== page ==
How will we evaluate and prioritize pricing projects?
What dependencies does our pricing and packaging strategy have on our current billing and other IT systems?
What won’t we do?
A good analogy is to think of pricing the way you think about your product management process. It should be living and breathing and managed with the same process rigor.
We recommend workshopping the above questions by first meeting with your chosen pricing team and developing some internal hypotheses. Next, look at the market — what can you find out about how similarly situated SaaS companies are approaching pricing? What changes do they seem to make and when? Who is responsible for pricing? Use those insights to inform and refine your internally derived plans.
Once you’ve landed on an outline, write it down! We always like to point to GitLab’s pricing strategy documentation as a guideline here. It’s important that you put pen to paper and publish your strategy internally. You don’t have to open source it as GitLab has done, but you should codify it and commit to it in writing for your organization so your team can start working against the plan that’s been devised.
A minimum viable process that works for most
At this point you might be saying, “OK, great. You gave us a list of questions and homework, but what we’re really looking for is answers.” That’s fair. We’re analysts and consultants. Our answer to anything is typically, “It depends.”
But you’ve got a business to run. We can’t just leave you hanging like that.
Based on running hundreds of pricing projects and working with a lot of repeat clients over the years, there are a few common foundations that you can adopt to accelerate your pricing and packaging strategy. Remember that we’re mostly speaking to companies without a dedicated pricing function here. If you are a multinational tech company with a large pricing team, you’re probably past this stage.
Evaluate quarterly, make changes annually: ProfitWell breaks this down further in its pricing strategy guide, and we agree with its proposed pricing strategy timeline. If you’re looking to make major changes more frequently than annually, you’re probably biting off more than you can chew. But you should be evaluating different elements of pricing and collecting data quarterly.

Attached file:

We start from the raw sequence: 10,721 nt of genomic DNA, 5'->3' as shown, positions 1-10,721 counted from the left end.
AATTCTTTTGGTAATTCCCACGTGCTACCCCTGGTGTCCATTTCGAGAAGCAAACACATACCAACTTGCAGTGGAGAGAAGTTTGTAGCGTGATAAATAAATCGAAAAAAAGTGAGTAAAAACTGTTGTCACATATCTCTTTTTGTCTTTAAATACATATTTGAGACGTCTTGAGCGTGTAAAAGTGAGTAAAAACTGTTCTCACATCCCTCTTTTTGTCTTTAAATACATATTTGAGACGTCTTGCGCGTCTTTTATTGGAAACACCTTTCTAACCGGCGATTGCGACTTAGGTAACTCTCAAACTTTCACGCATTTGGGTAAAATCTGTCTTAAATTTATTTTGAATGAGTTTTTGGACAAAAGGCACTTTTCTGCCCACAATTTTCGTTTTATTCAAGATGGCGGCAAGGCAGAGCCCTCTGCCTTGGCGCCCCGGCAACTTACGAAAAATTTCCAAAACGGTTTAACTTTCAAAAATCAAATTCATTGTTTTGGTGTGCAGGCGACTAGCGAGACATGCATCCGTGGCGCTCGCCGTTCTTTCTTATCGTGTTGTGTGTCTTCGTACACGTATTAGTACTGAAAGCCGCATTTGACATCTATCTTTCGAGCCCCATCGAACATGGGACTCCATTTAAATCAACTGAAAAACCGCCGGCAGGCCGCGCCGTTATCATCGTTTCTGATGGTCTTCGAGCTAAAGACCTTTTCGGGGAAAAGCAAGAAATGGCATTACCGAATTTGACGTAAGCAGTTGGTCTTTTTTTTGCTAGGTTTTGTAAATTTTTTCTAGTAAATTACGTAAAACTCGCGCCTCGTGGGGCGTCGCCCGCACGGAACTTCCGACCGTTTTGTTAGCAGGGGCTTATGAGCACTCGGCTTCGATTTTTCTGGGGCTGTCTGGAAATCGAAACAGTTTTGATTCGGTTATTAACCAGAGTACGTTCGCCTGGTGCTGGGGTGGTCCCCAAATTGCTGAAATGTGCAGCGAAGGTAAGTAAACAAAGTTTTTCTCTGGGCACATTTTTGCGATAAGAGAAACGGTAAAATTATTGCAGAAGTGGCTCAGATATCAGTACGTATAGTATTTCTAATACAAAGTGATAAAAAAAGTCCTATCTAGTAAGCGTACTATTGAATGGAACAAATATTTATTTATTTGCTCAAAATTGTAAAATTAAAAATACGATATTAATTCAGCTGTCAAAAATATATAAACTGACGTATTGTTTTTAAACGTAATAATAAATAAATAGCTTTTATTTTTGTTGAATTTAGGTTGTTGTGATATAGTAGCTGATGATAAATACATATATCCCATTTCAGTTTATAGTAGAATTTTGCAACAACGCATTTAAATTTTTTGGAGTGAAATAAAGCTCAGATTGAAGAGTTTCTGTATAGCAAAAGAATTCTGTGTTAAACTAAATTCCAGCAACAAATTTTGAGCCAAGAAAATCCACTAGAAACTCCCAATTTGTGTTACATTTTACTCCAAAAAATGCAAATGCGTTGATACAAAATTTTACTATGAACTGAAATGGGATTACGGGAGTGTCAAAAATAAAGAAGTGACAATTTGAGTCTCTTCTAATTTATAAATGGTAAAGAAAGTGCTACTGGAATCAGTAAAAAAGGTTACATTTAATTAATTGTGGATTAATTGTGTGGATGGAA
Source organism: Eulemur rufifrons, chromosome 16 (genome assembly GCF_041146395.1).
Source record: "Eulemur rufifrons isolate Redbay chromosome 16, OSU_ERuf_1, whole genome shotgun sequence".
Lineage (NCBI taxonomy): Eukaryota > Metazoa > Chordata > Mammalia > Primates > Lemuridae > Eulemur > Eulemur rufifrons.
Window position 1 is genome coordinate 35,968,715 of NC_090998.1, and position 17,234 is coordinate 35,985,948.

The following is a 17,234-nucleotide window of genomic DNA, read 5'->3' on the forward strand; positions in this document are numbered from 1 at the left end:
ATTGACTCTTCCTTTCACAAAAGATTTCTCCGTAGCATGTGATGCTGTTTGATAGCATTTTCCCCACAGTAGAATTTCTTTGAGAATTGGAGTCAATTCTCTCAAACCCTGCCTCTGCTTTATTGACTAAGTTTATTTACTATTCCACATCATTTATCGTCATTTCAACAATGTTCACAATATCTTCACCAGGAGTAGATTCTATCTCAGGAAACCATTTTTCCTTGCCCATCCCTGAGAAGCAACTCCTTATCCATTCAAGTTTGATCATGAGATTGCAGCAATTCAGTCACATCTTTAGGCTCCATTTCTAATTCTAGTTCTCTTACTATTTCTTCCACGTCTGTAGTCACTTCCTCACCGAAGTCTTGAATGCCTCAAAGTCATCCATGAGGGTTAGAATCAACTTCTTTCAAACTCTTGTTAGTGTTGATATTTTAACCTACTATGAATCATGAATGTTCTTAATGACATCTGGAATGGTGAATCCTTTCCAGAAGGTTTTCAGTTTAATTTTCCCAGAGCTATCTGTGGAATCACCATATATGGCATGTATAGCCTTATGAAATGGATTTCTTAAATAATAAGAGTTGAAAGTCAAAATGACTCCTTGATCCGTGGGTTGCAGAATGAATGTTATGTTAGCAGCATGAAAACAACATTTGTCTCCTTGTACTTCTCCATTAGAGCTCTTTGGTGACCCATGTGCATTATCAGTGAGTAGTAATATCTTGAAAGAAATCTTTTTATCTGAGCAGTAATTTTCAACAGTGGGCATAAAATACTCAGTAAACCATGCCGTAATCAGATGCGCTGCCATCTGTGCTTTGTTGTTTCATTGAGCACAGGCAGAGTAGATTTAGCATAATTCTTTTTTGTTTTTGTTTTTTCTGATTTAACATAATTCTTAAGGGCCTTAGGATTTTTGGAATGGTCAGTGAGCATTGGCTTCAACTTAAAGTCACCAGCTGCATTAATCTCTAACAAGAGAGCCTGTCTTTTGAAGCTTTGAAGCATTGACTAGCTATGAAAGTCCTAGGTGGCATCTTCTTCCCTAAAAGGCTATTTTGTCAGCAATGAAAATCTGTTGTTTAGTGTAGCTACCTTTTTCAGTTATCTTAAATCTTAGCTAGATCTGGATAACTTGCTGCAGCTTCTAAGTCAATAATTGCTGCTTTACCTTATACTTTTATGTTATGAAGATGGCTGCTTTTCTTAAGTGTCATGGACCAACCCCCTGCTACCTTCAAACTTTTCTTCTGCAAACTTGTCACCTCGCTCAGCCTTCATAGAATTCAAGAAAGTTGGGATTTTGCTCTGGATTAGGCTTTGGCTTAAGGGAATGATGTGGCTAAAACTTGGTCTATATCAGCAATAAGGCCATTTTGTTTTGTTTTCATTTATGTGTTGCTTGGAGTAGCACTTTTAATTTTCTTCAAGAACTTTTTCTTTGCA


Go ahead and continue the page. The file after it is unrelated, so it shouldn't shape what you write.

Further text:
Establish a recurring baseline: You are likely going to have specific projects you want to tackle related to pricing. Maybe you’re expanding into new geographies. This might trigger the need for a price localization project. But it’s important to set a recurring baseline of pricing analysis and evaluation so you can track progress over time. More on that below.
Interrogate your data: The foundation of effective pricing is data. You have data everywhere across your organization. Does it help you achieve what you’re hoping to achieve with your pricing strategy? Why or why not? What is missing, and how will that inform your go-forward plan? As you take on projects and start to establish a pricing road map, you should always be assessing how the data you have and the data you don’t have will support your road map goals. If you don’t have the data you need, figure out a plan to go out and get it.
Get specific: In each quarterly and annual strategy sprint, get as specific as you possibly can on goals and wanted outcomes. You should have a recurring baseline analysis plan in place as noted above, but these projects can and should vary widely. The most important element is that they should be really specific and the entire team should agree on the need. If you enter a quarter and say, “We need to look at pricing,” you’re setting yourself up for failure. If you enter a quarter and say, “We need to evaluate whether or not we are bundling the right features into our freemium plan to incentivize upgrades,” that’s a much better starting point.
Be practical and realistic: More on this later, but generally, stay rooted in the land of “strategic-minded but tactically oriented.” You’re an upstart business that moves quickly, changes even more quickly and is aiming to grow. You can quickly burn cycles on the wrong things if you aren’t focused on evaluating tactical changes that you can realistically make to optimize your product’s pricing and packaging. For example, do you really need a 1,000-person global customer survey when 10 or 12 customer interviews will do?